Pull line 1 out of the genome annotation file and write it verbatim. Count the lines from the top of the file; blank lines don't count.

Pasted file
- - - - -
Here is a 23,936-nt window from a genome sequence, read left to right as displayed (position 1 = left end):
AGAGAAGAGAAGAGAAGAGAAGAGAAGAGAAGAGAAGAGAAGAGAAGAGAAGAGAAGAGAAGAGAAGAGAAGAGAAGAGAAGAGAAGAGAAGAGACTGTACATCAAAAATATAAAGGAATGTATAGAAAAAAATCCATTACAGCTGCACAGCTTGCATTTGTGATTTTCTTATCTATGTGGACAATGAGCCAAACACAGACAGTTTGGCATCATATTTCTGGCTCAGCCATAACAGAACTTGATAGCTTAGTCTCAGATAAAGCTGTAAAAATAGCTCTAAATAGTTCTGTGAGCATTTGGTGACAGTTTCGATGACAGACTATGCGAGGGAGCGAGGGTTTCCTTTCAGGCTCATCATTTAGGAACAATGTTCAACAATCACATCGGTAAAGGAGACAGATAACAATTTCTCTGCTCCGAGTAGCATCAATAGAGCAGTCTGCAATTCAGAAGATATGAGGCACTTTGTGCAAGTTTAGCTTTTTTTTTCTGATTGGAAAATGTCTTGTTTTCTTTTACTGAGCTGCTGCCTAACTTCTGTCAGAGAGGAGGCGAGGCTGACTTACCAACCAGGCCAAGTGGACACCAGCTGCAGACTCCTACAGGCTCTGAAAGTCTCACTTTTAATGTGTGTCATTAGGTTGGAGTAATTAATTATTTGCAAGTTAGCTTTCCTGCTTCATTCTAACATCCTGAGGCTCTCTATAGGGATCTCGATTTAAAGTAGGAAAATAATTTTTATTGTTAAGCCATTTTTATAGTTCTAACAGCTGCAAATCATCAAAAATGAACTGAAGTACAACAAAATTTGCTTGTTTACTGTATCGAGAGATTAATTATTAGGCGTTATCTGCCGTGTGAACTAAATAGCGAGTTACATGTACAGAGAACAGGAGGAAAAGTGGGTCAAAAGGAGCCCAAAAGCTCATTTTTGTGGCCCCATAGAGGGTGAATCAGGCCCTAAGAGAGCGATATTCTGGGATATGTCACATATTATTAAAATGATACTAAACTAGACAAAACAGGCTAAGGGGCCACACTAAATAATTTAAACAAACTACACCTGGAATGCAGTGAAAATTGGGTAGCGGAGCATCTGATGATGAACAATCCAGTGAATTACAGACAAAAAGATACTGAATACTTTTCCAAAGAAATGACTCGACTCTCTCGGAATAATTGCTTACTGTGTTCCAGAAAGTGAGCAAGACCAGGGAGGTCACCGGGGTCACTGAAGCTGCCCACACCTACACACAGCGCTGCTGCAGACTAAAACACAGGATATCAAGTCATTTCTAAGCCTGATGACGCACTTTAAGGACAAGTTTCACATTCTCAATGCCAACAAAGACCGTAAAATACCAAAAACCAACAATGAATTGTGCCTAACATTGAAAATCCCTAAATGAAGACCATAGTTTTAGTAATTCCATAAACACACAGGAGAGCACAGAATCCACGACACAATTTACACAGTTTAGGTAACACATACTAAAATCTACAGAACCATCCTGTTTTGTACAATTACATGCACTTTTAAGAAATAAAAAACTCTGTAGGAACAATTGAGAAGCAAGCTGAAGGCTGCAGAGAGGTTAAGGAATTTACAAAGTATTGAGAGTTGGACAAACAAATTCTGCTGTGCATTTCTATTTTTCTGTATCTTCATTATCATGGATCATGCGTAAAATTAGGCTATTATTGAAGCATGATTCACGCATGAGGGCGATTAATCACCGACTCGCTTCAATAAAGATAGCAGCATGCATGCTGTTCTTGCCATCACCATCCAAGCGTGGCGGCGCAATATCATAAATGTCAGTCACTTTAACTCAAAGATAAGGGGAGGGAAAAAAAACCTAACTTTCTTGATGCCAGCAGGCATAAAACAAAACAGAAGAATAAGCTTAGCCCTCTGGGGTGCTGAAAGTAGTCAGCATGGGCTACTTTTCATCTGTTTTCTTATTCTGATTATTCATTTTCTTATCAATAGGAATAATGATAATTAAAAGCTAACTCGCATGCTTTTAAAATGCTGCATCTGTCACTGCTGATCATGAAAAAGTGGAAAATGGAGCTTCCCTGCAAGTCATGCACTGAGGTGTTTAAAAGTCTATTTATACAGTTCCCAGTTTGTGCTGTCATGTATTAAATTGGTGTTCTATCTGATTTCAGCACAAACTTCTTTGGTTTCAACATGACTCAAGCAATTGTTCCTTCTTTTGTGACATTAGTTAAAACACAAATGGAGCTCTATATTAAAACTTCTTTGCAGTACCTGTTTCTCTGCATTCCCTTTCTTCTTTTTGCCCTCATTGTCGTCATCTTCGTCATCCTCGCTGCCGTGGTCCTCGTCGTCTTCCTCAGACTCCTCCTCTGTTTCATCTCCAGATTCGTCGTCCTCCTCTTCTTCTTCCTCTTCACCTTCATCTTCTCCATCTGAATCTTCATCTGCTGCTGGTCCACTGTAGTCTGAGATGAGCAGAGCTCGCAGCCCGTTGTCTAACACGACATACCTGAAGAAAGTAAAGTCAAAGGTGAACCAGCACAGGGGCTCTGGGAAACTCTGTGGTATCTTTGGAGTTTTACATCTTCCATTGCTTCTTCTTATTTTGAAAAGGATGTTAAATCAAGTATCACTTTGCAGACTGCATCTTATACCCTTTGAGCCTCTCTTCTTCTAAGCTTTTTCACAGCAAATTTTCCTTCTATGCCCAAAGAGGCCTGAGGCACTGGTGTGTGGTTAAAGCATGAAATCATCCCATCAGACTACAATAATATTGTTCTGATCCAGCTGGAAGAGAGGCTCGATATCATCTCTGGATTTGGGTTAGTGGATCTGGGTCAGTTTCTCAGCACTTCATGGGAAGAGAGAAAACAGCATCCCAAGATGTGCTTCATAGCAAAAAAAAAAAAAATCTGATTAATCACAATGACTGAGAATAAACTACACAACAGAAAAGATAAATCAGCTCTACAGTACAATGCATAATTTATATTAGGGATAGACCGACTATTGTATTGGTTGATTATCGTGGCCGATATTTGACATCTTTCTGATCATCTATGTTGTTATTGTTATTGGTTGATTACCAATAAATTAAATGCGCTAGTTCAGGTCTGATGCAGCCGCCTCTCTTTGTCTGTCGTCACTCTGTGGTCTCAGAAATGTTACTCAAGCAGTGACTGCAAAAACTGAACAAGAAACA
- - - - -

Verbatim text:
Here is a 23,936-nt window from a genome sequence, read left to right as displayed (position 1 = left end):